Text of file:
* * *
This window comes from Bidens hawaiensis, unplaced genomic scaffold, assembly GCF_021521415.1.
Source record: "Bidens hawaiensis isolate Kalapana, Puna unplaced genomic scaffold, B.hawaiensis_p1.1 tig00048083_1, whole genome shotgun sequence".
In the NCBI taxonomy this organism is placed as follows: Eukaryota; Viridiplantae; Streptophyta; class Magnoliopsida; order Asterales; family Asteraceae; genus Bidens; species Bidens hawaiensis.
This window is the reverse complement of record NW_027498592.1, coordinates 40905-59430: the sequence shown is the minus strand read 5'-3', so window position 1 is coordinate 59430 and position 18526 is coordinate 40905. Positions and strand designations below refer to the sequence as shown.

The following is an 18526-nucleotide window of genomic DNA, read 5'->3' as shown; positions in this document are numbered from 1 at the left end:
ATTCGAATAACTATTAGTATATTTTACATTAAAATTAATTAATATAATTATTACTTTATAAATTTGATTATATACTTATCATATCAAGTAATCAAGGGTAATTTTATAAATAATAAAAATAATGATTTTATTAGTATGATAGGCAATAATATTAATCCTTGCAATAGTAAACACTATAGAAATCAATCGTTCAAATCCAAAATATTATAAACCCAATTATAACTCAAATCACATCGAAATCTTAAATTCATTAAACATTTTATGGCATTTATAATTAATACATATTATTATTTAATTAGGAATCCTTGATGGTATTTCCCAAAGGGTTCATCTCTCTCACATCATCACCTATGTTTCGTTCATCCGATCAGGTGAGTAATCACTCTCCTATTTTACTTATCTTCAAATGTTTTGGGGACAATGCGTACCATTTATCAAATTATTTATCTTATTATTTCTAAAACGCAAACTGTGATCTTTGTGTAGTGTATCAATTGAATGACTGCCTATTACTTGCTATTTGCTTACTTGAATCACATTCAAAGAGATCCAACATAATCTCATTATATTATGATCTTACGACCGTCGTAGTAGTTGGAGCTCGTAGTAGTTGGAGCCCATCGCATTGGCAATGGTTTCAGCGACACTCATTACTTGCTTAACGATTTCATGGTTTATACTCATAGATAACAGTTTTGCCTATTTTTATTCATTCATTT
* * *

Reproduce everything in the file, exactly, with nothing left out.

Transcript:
This window comes from Bidens hawaiensis, unplaced genomic scaffold, assembly GCF_021521415.1.
Source record: "Bidens hawaiensis isolate Kalapana, Puna unplaced genomic scaffold, B.hawaiensis_p1.1 tig00048083_1, whole genome shotgun sequence".
In the NCBI taxonomy this organism is placed as follows: Eukaryota; Viridiplantae; Streptophyta; class Magnoliopsida; order Asterales; family Asteraceae; genus Bidens; species Bidens hawaiensis.
This window is the reverse complement of record NW_027498592.1, coordinates 40905-59430: the sequence shown is the minus strand read 5'-3', so window position 1 is coordinate 59430 and position 18526 is coordinate 40905. Positions and strand designations below refer to the sequence as shown.

The following is an 18526-nucleotide window of genomic DNA, read 5'->3' as shown; positions in this document are numbered from 1 at the left end:
ATTCGAATAACTATTAGTATATTTTACATTAAAATTAATTAATATAATTATTACTTTATAAATTTGATTATATACTTATCATATCAAGTAATCAAGGGTAATTTTATAAATAATAAAAATAATGATTTTATTAGTATGATAGGCAATAATATTAATCCTTGCAATAGTAAACACTATAGAAATCAATCGTTCAAATCCAAAATATTATAAACCCAATTATAACTCAAATCACATCGAAATCTTAAATTCATTAAACATTTTATGGCATTTATAATTAATACATATTATTATTTAATTAGGAATCCTTGATGGTATTTCCCAAAGGGTTCATCTCTCTCACATCATCACCTATGTTTCGTTCATCCGATCAGGTGAGTAATCACTCTCCTATTTTACTTATCTTCAAATGTTTTGGGGACAATGCGTACCATTTATCAAATTATTTATCTTATTATTTCTAAAACGCAAACTGTGATCTTTGTGTAGTGTATCAATTGAATGACTGCCTATTACTTGCTATTTGCTTACTTGAATCACATTCAAAGAGATCCAACATAATCTCATTATATTATGATCTTACGACCGTCGTAGTAGTTGGAGCTCGTAGTAGTTGGAGCCCATCGCATTGGCAATGGTTTCAGCGACACTCATTACTTGCTTAACGATTTCATGGTTTATACTCATAGATAACAGTTTTGCCTATTTTTATTCATTCATTT